My parents always made me accept responsibility for my actions; and apologize for any misdeeds. I am doing the same with my daughter. One thing I’ve noticed working in the school system (aside from the fact that nobody seems to be teaching their kids to say they’re sorry anymore) is that it is just as important to teach kids how to accept an apology as it is to make one. My husband, unfortunately, was never taught either one and that makes it pretty rough on the rest of us (we’re working on him though ;o)

thekayway 02.18.10 at 7:56 pm

Jen, there seems to be two camps. Either you apologize or you wouldn’t even consider it. My adorable husband has a hard time but he eventually comes around after I show him the error of his ways. His Dad was a high ranking police officer and never even considered that he could be wrong so why would he have to apologize…I hope your husband comes around. All kidding aside it is hard if you weren’t taught. Thanks for sharing.

DorothyL 02.18.10 at 10:49 pm

It is never a bad thing to use kind words of sorrow when the end result will be positive. People tend to want to play this blame game which never mends fences…it only causes the bonding to weaken.

When in love …use love as your reasoning tool when things feel like they are just not balanced :)

Joanne Olivieri 02.19.10 at 12:37 pm

What I’ve learned is that when it is easy to apologize it is not sincere. When people apologize while they are smiling they may as well not apologize at all. I was taught at a very early age to apologize for my mistakes and I always do.

thekayway 02.19.10 at 6:15 pm

Joanne, there is nothing worse than an insincere apology, that’s totally bogus. Obviously you were brought up right. Goes to show that what people learn as children sticks.

Jason 02.21.10 at 7:54 pm

Hmm, this is a tricky one, Kay. First of all, welcome back and we hope you’re feeling great.

The thing is, I think apologies can be very significant if they are not often given. What I mean to say is that a real apology should have some significance, weight behind it. It’s meaningless if you keep loosing your cool (for instance) and throw out a “Ahhm sorry”. Usually the problem is the approach, not the message in an apology gone wrong.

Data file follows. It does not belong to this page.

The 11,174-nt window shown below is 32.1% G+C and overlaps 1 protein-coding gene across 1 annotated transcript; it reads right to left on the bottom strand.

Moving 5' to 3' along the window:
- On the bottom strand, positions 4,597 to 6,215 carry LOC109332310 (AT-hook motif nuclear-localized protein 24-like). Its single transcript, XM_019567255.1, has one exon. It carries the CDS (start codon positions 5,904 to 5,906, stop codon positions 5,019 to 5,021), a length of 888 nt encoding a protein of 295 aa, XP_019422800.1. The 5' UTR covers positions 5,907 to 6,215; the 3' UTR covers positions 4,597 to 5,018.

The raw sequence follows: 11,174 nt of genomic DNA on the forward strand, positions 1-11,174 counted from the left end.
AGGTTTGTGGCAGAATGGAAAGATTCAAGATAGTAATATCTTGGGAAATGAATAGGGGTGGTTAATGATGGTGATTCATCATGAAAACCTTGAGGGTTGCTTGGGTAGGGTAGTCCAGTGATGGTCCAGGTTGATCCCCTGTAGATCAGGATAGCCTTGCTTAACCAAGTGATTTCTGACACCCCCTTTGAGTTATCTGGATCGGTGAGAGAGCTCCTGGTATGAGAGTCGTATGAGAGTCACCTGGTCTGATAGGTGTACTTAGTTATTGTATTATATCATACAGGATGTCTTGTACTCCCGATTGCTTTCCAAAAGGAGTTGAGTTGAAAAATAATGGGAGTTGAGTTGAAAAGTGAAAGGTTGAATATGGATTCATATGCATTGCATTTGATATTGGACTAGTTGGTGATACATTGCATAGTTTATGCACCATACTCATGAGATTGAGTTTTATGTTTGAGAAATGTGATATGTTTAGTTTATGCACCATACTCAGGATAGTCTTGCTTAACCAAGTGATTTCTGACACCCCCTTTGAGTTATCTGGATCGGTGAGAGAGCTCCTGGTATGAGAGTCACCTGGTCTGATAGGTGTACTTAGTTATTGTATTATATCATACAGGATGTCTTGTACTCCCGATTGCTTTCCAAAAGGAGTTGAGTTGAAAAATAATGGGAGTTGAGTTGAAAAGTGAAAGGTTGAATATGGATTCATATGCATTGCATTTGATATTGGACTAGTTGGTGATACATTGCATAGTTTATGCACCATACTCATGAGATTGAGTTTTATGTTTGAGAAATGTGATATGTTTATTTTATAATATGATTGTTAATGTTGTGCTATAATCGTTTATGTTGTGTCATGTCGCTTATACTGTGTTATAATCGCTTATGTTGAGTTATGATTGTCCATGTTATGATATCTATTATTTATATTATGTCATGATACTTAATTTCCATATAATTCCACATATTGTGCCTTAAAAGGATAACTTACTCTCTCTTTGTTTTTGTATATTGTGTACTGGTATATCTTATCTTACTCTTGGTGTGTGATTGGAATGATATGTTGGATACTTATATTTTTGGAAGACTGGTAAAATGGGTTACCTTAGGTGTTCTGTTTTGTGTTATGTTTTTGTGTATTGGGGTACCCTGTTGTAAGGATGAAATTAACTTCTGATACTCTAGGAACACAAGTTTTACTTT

A person might genuinely have some feelings about an issue, or feel wronged or offended by a situation. The trick is to vocalize; turn to your partner and say, “right now I feel like putting my fist through the wall because of xyz, I’m really mad and I don’t know how to express it.”

Doesn’t work if your partner isn’t listening, but if you are addressing a caring or considerate individual, they may just nod their head and see your point of view. At the very least, you’ve got a dialog going.

thekayway 02.22.10 at 6:31 pm

Jason, if a person is having to apologize that often, he/she definitely has a problem and the apology is not sincere, it’s just to appease the other person.

The ability to share your feelings even bad ones with someone is important and so is taking responsibility for when you blow it without makig excuses.

Do you find it easy to apologize?

thekayway 02.22.10 at 6:35 pm

DorothyL, I think that when we are willing to look at our ow behavior and take responsibility for it, our partner is more willing to do the same. The blame game never works and leaves scars on the relationship. Always remember you are dealing with the one you’ve promised to love and cherish and of course counting to 10 doesn’t hurt.

Jason 02.24.10 at 7:00 pm

Honestly, I can safely say that all my apologies are sincere and motivated by a real willingness to be accountable for my mistakes. The issue I often have is that I am so mad at myself in these moments that I remain frustrated even when the other person has forgiven me. I have difficulty letting go of stupid mistakes that come out of being distracted or just plain rotten luck.

Thanks!